Date of Award


Degree Type


University or Center

Clark Atlanta University(CAU)

Degree Name




First Advisor

Dr. Issifu I. Harruna


High performance polyamides containing the 4,4’-disubstituted-2,2’-bipyridyl moiety were synthesized by phosphorylation polycondensation from 2,2’-bipyridyl-4,4’-dicarboxylic acid and a series of primary aromatic diamines with triphenylphosphite and pyridine as the agents to facilitate condensation. Polyamides exhibiting improved solubility in organic solvents and strong acids, melting transitions at low temperatures and good thermal properties were prepared by introducing bulky methyl and fluoro groups, flexible ether and propyl linkages, and by using monomers with reduced symmetry. Solutions of the polyamides with rigid mainchains (II, III, IV, V, VI, and VIII) showed birefringence (colorful spherulites) at concentrations of 5, 10, and 15% w/v polymer/solvent. The immobilization of the bipyridyl units in the polymer matrix increases the metal ion sensing of the polymer by promoting a chelating interaction between the polyamides and metal ions.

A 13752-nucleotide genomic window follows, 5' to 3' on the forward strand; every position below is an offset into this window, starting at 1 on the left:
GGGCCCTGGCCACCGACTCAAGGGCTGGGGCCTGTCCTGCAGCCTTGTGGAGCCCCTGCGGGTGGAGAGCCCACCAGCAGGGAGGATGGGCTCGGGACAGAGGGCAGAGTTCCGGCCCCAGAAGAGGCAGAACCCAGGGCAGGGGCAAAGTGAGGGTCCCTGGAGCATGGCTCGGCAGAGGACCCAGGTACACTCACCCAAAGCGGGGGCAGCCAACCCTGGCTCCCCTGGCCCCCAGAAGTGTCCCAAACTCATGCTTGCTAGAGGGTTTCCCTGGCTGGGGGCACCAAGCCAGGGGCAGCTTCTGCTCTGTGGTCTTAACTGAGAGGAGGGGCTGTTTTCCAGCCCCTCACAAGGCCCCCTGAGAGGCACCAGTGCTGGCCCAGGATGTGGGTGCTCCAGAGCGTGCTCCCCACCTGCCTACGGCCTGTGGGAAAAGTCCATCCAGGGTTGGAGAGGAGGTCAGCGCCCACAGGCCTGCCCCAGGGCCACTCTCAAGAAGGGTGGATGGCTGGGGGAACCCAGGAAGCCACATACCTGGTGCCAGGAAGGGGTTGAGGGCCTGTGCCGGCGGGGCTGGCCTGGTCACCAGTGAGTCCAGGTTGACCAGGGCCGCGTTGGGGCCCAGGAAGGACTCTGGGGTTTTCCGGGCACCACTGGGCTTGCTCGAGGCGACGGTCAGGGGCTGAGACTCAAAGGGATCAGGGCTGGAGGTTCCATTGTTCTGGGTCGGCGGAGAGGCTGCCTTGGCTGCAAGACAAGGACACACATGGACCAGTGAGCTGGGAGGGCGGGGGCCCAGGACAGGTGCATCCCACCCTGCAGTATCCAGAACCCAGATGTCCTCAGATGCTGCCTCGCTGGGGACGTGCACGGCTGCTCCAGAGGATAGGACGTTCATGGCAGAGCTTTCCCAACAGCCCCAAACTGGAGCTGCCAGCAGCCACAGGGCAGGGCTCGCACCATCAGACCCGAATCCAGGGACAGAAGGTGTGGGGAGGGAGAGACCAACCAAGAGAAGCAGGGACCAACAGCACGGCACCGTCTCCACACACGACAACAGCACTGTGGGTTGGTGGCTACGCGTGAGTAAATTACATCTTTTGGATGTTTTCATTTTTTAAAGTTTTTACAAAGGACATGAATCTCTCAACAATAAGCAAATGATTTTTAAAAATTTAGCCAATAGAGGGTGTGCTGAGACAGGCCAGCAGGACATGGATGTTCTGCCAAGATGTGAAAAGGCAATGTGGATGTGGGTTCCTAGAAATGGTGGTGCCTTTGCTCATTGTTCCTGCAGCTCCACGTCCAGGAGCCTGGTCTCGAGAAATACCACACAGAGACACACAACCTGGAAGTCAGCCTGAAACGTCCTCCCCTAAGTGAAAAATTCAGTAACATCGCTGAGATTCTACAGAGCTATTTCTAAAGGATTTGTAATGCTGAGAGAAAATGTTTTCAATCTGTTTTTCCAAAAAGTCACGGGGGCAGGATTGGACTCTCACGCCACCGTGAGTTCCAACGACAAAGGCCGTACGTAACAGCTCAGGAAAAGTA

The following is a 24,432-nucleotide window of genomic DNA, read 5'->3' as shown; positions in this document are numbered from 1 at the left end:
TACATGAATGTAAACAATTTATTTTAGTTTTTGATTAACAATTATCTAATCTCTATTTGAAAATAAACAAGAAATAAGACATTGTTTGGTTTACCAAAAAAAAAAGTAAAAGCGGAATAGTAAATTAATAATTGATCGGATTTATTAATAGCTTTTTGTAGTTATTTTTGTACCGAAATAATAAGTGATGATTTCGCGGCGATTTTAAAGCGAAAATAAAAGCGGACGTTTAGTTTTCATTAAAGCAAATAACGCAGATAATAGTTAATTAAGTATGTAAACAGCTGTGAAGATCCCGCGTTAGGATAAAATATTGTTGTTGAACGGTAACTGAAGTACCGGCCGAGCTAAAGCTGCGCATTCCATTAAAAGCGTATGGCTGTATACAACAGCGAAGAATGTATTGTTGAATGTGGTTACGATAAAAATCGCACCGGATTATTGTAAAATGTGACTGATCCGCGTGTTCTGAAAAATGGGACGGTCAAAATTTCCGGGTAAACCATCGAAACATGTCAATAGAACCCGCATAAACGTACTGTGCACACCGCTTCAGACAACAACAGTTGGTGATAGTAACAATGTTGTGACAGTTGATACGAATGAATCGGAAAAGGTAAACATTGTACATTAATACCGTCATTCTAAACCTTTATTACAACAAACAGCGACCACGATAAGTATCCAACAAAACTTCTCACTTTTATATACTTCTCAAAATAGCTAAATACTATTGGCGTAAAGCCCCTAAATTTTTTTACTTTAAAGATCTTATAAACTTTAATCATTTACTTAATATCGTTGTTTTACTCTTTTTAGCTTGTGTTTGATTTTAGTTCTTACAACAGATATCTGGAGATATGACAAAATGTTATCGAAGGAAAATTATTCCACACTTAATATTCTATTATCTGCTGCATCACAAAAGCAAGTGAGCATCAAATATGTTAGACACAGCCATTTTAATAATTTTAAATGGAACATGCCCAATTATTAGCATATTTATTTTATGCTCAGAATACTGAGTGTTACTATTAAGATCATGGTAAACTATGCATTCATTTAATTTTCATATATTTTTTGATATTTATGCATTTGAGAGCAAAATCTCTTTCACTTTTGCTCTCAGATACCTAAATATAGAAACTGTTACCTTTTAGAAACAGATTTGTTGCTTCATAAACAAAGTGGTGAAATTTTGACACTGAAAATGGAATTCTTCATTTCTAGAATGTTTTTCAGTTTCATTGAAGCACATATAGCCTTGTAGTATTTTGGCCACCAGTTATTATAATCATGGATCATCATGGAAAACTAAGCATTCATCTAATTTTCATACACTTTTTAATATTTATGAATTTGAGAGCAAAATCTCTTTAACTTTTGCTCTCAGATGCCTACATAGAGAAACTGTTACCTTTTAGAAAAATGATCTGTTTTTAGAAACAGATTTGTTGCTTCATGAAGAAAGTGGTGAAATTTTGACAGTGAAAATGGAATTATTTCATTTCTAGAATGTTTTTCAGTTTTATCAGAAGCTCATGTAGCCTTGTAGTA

The chelation of nickel (II) ions caused extensive crosslinking within the polymeric systems immediately precipitating insoluble metallopolymers. Ultra violet-visible data of the chromium (III) and zinc (II) extract yielded inconclusive evidence of metal ion chelation. The optical spectroscopic studies of the extraction of ruthenium ions by the 2,2’-bipyridyl containing polyamides revealed the formation of distinct ruthenium (II) complexes [RuII(poly)L4] (λmax=530nm), [RuII(poly)2L2] (λmax=584nm), and [Ru(poly)3]2+max=476nm), while iron (II) ions formed only one complex (λmax=569nm). The diverse functional features of the polymer repeat unit directly influences the chelation of metal ions. Subsequently, the chelation of ruthenium (II) ions resulted in the preparation of directional metallopolyamides systems based on the geometrically favorable tris(2,2’-bipyridyl)ruthenium (II) complex. The three-dimensional polyamides, which absorbed at λmax of 476nm and emitted at λmax of 620 nm, exhibited high thermal stability and improved solubility making them suitable candidates for compressive strength studies and cyclic voltammetry studies as part of an effort to address the corrosion of graphite-fiber reinforced composites.

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